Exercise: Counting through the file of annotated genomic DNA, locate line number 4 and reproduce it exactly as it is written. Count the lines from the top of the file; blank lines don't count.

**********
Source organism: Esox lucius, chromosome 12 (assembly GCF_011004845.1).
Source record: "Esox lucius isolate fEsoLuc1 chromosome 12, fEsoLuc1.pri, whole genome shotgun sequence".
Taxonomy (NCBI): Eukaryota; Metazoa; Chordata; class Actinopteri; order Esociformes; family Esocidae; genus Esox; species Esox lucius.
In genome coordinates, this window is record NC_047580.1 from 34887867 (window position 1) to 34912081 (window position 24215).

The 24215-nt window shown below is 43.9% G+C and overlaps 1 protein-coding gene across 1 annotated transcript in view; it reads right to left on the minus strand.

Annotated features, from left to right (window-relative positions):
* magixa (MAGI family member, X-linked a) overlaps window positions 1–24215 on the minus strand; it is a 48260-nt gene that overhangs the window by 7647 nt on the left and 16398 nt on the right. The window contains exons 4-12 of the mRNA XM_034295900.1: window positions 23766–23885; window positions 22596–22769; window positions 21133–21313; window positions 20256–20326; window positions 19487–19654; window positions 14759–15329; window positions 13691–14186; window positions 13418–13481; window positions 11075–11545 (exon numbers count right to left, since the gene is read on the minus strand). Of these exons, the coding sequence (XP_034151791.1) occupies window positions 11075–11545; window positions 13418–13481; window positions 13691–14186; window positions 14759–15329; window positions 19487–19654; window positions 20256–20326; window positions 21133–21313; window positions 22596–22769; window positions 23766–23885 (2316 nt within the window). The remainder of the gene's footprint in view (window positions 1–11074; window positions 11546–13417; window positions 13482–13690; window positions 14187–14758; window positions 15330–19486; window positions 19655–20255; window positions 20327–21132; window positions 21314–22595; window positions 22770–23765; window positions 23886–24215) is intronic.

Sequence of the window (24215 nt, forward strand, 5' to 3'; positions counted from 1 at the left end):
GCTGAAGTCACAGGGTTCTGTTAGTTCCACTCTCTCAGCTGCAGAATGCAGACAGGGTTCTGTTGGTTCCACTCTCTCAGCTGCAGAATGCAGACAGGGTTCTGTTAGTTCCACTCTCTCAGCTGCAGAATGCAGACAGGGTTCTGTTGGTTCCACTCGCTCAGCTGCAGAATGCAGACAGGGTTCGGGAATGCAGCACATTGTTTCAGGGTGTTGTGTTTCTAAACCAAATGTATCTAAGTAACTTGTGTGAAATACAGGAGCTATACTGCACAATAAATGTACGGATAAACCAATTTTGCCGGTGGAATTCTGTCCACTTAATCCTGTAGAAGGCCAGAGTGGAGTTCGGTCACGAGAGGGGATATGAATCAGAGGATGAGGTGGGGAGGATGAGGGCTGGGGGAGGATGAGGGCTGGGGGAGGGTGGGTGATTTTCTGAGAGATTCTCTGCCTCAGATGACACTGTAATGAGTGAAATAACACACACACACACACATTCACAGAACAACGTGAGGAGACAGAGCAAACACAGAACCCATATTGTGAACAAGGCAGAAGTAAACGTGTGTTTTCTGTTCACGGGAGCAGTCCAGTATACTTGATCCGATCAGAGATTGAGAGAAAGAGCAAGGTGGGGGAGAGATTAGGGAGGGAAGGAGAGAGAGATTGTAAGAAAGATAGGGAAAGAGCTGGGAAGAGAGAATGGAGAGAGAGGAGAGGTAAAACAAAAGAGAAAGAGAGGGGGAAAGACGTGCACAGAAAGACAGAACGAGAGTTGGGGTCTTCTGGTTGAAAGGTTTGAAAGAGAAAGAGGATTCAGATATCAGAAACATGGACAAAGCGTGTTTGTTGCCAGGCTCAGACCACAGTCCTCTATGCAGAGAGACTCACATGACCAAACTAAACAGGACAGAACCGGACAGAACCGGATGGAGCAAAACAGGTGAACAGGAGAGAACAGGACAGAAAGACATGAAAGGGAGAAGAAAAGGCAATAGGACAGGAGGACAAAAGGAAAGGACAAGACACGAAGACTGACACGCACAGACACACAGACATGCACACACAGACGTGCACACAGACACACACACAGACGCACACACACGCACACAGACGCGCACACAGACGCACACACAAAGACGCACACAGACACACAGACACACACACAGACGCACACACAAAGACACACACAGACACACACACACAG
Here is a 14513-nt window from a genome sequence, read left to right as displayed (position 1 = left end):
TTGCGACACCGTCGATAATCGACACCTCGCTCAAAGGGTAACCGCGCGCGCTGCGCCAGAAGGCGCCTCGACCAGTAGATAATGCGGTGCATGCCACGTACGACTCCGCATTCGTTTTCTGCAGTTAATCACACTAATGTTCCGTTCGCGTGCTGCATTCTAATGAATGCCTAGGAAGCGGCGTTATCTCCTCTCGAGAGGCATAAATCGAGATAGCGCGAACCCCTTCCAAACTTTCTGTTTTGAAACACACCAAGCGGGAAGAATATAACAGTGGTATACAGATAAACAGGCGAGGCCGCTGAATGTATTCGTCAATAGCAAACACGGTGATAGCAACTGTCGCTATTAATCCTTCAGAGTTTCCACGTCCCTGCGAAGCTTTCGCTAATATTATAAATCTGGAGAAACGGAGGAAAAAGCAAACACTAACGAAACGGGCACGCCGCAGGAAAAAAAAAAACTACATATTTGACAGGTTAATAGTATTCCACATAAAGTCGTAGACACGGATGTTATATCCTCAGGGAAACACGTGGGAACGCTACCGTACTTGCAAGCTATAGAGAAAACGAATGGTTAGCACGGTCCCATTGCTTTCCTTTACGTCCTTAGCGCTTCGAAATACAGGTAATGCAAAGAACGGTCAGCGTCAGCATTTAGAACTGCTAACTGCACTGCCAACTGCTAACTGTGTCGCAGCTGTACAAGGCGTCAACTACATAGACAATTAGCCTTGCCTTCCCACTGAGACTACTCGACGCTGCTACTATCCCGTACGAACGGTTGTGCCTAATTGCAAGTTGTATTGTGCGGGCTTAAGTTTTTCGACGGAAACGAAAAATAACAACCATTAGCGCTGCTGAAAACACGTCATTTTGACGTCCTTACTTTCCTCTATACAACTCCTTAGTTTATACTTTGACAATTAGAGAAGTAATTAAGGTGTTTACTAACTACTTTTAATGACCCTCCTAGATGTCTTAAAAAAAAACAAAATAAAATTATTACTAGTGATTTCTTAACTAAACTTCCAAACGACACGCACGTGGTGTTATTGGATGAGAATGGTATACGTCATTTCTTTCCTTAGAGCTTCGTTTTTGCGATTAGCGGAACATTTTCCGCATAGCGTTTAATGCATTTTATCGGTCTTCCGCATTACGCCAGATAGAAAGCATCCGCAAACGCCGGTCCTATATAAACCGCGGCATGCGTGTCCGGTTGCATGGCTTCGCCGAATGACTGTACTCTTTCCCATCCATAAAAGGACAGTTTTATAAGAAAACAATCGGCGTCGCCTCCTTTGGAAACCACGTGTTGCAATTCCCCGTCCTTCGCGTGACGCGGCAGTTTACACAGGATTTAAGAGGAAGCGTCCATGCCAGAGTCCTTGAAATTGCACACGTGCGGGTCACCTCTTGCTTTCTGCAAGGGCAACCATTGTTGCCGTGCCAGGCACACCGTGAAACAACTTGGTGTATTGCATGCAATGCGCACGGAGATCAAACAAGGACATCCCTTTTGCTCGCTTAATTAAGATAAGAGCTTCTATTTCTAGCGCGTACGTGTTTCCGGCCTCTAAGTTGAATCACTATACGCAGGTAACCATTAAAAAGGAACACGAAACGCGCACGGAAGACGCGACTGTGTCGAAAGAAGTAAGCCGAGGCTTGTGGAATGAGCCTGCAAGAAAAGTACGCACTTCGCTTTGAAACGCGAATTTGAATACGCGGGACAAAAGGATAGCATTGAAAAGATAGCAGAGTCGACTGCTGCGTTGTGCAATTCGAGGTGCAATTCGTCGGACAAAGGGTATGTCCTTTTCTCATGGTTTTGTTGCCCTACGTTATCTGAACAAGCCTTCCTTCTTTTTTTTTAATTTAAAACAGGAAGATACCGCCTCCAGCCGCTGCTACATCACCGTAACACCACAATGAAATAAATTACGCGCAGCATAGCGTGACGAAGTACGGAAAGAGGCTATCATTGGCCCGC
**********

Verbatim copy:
In genome coordinates, this window is record NC_047580.1 from 34887867 (window position 1) to 34912081 (window position 24215).